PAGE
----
The flood of content shows no sign of letting up and good advice, tips and tricks can be found everywhere. The competition for every single click is going through the roof. By focussing on a single general topic, it’s possible to attract substantially more attention and views. This is where newsjacking comes in – a strategy which is perfect for the current Pokémon GO trend.
Newsjacking is all about current trends – the clue is in the name. Newsjacking involves taking news content out of its original editorial context and presenting it a new environment. In other words, hijacking it! It might sound complicated but it really couldn’t be simpler.
The internet is full of examples of how businesses have newsjacked the current Pokémon GO trend – Nintendo’s first smartphone game was an instant hit and a gold mine for clever newsjackers.
Check out this tweet from the NYPD for example, warning people not to play Pokémon GO whilst driving!
Elsewhere, a dog’s home is trying to kill two birds with one stone by finding a home for one its dogs in the form of Pokémon hunters! The review website Yelp has gone a step further by offering a new feature on its app – users can now include in their review whether a restaurant is situated near a Pokéstop.
Newsjacking isn’t limited to single social media posts either; blogs on how to make the most of the new trend have sprung up in every industry:
- “How to use Pokémon GO in your marketing”
- “Boost conversion rates with Pokémon GO”
- “Why insurance is so important when playing Pokémon GO”
- “5 top outfits for playing Pokémon GO”
Even this article is getting involved by using Pokémon GO examples!
How does newsjacking work?
Newsjacking is media-based free-riding, with businesses hitching a ride on a topic which is currently trending and spreading across the internet and beyond. This could be anything from hashtags and memes to current events which are attracting a lot of attention. The news item is imposed over your corporate identity in a suitable content form, enabling your own content to profit from attention generated by the current news topic, thus boosting reach.
Popular newsjacking content formats include, but are not limited to:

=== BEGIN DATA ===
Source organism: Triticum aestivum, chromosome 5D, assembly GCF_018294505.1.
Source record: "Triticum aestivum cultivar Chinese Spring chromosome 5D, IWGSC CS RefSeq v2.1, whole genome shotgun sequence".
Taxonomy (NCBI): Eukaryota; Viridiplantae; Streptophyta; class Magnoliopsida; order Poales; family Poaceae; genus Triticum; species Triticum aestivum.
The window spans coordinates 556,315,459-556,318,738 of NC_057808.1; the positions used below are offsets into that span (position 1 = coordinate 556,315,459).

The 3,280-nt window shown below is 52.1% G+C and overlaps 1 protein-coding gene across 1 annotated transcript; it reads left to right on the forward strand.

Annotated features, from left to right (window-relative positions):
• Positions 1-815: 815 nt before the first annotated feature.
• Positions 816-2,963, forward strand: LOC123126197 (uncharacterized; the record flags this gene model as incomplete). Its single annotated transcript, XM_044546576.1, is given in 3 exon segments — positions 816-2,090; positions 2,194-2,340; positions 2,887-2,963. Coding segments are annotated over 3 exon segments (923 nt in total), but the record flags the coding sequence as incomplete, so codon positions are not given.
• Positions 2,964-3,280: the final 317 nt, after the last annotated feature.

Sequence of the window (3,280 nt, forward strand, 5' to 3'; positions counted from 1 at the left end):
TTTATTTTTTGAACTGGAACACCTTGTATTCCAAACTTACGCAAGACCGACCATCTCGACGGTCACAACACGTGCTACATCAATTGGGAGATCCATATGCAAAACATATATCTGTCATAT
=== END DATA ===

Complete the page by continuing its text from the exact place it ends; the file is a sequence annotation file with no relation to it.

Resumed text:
- Blog articles
- Picture montages
- White papers
The keys to newsjacking success
Simple, easy and attention-grabbing – these are the keys to successful newsjacking. It doesn’t have to graphically mind-blowing or hyper-professional, there just needs to be that little spark that links the news item to your corporate content. A good example of this has become the mother of all newsjacks:
During the 2013 Superbowl, there was a power cut. Cookie company Oreo were quick to jump on the opportunity and within minutes had put out the following tweet:
The joke was an instant hit, guaranteeing Oreo huge reach and becoming the benchmark for classic real-time marketing. Which leads us to the next key factor for successful newsjacking …
Ride the wave – it’s all about timing!
Just as with surfing, newsjacking is all about jumping on the right wave at the right time – before it fades away. Get this right and your content will get a boost and continue to ride the wave. It’s important to react as quickly as possible to breaking news presented as memes and hashtags. So if you see a newsjacking opportunity on the way into work one morning, cancel all meetings and phone calls and implement your newsjack as soon as possible!
Other events in the worlds of sport and culture can be planned for well in advance, so make sure you time your content to launch just before the news event reaches its climax – this guarantees maximum exposure.
Newsjacking no-gos and other fails
Newsjacking can achieve huge exposure and reach but it’s not without risk! The biggest danger is selecting the wrong topic. Political debate for example is generally considered a newsjacking no-go for classic businesses (although campaign groups and NGOs can benefit). Newsjacking should be fun for the user so it’s best to avoid topics which have negative connotations.
Dutch airline KLM made a classic error during the 2014 football world cup. After the Dutch team had knocked out Mexico, the airline tweeted a celebratory message reading “Adios Amigos!” combined with a photo of a departure gate. The Dutch fans found it hilarious – but reactions elsewhere were more mixed. The Dutch schadenfreude was seen as unsporting and uncalled for at such a prestigious tournament, not to mention the negative connotations associated with referring to Mexicans with the term “amigos” in this context …
Meanwhile, Mexican airline Aeroméxico made the most of the KLM fail with a great newsjack of their own. Mimicking the style of KLM’s tweet, the Mexicans posted an image of an arrivals gate along with the following message for their defeated team: “We’re proud of you – thank you for a great tournament. We’re waiting for you at arrivals!”